Best Face Forward

Perhaps the most noticeable and visually important step, Dessa's tiny dot eyes were too small, insignificant, and unwelcoming. I decided to boost their size...the better to watch over my grand-niece.

A little creepy, right?

Great improvement!

I'm proud of this rehab job and hope she lasts another 30+ years and in better condition. Of course, I made her some new clothes. A post on those are coming up soon...but right now I'm making a special something for my grand-nephew who is turning 1 in two weeks. Stay tuned...

*Dessa - short for Odessa, my late mother's name

Thursday, April 11, 2019

Stacked Triangle Skirt Round 2 - New Look 6977


Pattern: New Look 6977 (2010)

Pattern Description: Misses' pull-on slim/full skirts, pants, and raglan-sleeve top. A Just4Knits pattern.

Pattern Sizing: Size A (6-16) I used size 16 as a base and added width to the side seams to match those of a size 20.

Did it look like the photo/drawing on the pattern envelope once you were done sewing with it? Yes.

Were the instructions easy to follow? Extremely, as there's not that much to them.

What did you particularly like or dislike about the pattern? The simple ease of this view; this is basic skirt construction.


Fabric Used: 60" Black Triangle Square Print on Off White 10 oz. weight Ponte de Roma (45% Rayon/50% Poly/5% Spandex) from Girl Charlee and 2" black Dritz soft waistband elastic (taken from the original skirt that this one replaces!)


Pattern alterations or any design changes you made: I thought that because I had gained two sizes since last using this pattern, I had to add some width. I ended up adding 3" total, which was actually an inch more than I needed. I reused the waistband pattern piece for Simplicity 1163  knowing that it fit my current measurements.

I also cut the skirt out halfway between the two lengths, so it is 3" longer than view C and gave it a 1-1/4" hem.

Would you sew it again? Would you recommend it to others? I've now made both skirts in this pattern and made the top three separate times, so yes, I would recommend this pattern.


Conclusion: This skirt might seem familiar. I had to replace this skirt when the fabric pilled horribly and discolored over time. Not surprising as I bought it on sale ($1.99 per yard!) and this same fabric keeps going on sale. I had more of this fabric because I originally meant to make a matching top but decided against having my entire body covered in this very loud design. I know it won't last for a long time but I'll enjoy it while it does!

Friday, March 22, 2019

Deep Sea Sweatshirt TNT Win!

Well, this time I won't be doing the pattern review format because I didn't use a commercial pattern for this at all!


Needing more warm clothes for work, I chose to finally take apart a favorite sweatshirt that had outlived its use as an actual out-of-house, seen-in-public item of clothing. I mean, seriously, it looked gross even when freshly washed! The off-white fleece had turned dishwasher beige, the texture had changed, and last but not least, some type of oil (probably coconut) had spilled all over the front leaving a disgusting permanent stain. But it was so warm and cosy!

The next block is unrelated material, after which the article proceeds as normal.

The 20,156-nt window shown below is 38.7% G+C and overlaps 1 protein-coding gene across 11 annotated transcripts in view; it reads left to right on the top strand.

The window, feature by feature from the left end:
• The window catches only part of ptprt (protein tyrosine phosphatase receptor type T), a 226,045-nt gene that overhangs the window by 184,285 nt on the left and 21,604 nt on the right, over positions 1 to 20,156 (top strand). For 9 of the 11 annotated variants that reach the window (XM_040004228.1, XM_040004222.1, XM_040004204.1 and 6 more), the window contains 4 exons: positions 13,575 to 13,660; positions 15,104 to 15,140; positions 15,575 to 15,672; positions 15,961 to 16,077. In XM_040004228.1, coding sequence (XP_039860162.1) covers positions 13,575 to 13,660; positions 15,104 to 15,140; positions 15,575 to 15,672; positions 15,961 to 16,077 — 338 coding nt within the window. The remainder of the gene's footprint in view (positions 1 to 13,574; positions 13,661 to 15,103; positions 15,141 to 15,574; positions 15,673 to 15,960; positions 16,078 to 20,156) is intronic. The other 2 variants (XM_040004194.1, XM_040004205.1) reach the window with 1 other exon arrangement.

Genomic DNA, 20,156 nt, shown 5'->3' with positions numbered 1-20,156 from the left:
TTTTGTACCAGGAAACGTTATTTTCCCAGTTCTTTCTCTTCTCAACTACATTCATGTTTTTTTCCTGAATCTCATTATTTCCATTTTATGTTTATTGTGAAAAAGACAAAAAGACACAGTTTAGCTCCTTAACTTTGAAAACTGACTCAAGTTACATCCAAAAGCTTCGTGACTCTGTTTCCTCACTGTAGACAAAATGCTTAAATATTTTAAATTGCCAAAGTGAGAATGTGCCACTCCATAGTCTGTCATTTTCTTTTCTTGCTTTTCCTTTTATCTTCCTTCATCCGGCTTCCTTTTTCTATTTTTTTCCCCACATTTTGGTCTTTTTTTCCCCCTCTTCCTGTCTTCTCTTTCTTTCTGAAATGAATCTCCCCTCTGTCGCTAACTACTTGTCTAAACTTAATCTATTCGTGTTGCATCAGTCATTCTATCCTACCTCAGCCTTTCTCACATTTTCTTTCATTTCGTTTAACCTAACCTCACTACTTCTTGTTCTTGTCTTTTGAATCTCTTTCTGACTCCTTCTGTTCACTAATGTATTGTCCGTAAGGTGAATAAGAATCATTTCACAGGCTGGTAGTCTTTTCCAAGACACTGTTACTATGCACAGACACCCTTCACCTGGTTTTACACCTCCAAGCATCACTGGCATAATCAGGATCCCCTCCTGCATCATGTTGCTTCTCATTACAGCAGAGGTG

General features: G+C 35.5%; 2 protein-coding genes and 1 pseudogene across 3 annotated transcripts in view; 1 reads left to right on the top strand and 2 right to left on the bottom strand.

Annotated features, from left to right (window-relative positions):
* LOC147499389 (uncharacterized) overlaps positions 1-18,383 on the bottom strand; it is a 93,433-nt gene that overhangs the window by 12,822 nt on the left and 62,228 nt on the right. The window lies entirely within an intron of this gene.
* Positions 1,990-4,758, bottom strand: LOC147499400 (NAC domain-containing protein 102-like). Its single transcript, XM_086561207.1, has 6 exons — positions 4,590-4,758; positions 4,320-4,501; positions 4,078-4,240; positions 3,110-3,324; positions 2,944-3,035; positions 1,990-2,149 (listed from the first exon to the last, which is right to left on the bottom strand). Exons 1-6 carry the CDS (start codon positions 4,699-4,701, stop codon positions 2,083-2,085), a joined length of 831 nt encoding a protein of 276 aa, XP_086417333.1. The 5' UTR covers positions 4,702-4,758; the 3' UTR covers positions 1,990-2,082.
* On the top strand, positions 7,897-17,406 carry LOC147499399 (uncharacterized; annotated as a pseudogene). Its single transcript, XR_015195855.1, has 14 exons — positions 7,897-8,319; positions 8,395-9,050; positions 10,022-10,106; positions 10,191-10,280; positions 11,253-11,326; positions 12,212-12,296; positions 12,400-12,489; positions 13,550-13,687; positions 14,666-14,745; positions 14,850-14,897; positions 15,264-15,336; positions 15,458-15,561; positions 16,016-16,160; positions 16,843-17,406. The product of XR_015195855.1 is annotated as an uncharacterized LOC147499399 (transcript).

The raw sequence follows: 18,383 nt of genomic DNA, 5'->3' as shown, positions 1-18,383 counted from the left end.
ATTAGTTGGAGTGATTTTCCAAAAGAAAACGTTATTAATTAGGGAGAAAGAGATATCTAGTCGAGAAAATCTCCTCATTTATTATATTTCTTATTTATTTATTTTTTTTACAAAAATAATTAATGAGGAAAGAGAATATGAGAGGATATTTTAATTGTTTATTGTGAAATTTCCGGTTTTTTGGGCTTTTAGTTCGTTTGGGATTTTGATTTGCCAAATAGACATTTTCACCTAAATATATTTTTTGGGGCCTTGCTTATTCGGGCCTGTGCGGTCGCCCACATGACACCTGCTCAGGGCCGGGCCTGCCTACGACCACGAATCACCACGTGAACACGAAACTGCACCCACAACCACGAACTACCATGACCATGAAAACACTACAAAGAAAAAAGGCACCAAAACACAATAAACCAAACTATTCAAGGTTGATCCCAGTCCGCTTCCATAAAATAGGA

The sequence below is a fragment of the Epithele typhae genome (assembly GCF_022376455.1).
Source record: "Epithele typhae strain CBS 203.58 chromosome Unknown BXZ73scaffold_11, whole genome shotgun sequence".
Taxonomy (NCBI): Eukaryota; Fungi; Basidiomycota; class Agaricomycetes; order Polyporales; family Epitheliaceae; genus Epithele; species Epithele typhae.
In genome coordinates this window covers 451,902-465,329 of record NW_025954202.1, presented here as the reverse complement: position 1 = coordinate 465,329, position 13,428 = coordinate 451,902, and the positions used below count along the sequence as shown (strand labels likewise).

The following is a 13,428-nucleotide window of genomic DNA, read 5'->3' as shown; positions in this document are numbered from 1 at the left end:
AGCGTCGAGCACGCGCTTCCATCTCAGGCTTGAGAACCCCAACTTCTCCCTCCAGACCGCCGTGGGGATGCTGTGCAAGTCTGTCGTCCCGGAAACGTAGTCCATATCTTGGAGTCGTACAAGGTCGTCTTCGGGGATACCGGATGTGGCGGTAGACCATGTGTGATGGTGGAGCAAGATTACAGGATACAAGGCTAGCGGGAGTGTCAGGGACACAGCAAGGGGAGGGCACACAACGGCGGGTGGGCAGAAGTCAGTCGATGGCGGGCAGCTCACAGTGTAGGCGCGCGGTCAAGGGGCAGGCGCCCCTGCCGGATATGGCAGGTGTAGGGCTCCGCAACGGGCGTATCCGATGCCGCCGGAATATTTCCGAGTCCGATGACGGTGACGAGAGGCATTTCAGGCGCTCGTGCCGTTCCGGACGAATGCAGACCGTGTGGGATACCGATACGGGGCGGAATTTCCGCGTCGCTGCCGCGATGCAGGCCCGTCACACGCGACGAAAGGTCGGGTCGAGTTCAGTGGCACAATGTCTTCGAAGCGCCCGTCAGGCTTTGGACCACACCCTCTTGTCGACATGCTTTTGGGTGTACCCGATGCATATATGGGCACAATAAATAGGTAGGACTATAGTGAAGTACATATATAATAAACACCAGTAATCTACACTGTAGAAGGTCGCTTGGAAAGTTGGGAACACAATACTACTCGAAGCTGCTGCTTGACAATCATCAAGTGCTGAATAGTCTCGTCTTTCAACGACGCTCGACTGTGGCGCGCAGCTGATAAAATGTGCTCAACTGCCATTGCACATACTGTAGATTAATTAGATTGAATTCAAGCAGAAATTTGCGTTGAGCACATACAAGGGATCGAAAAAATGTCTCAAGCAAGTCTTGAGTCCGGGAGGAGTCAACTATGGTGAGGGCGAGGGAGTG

Farewell, my love...

In the picture above, it had been freshly washed. When brand new, it had actually been the same color as that pattern cutting board. Yup. What could possibly do that to a fabric?

While procrastinating about another project (so what's new?) I pulled out my seam ripper and got to work. I laid out the pieces and traced them off on my lovely Pellon Easy Pattern paper and immediately cut out a new version.


So this is essentially a rub off of a 15+ year old L.L. Bean v-neck fleece sweatshirt. Amazingly, the size tag of this one is an XS but it fits exactly as I want it to fit now even though I must be at least 15 pounds heavier than when I bought it! However, having seen how much the fabric texture/color has changed, I wouldn't be surprised if it had also  stretched out strangely.


For my replacement fabric, I choose this 59" Anti-pill plush fleece (100% polyester) in Biscay Bay from Jo-ann, that I bought in 2017 after I was drawn to this amazing Mediterranean blue color*. I stitched it together with a matching thread, Gutermann 100% natural cotton thread in Dark Turquoise #7540.


Of course,  the fit turned out just like the original. However,  instead of the basic topstitching I used a zig-zag stitch at the neckline and on the hems for a fun touch.

Another difference is it didn't have that ribbon treatment at the back neckline (see L.L. Bean label pic) because I didn't have the patience to figure it out. Perhaps, on the next one? Anyone know of a tutorial on how to do that? Update: I just found out how to do it in the instructions for the FREE Stellan Tee by French Navy patterns.



Oh, and this particular anti-pill plush fleece feels amazing and has a great weight to it. I recommend it.

That was long before I chose that same color for one of my winter coats and then ordered two stretch crepes (one pattern, one solid) in that same shade!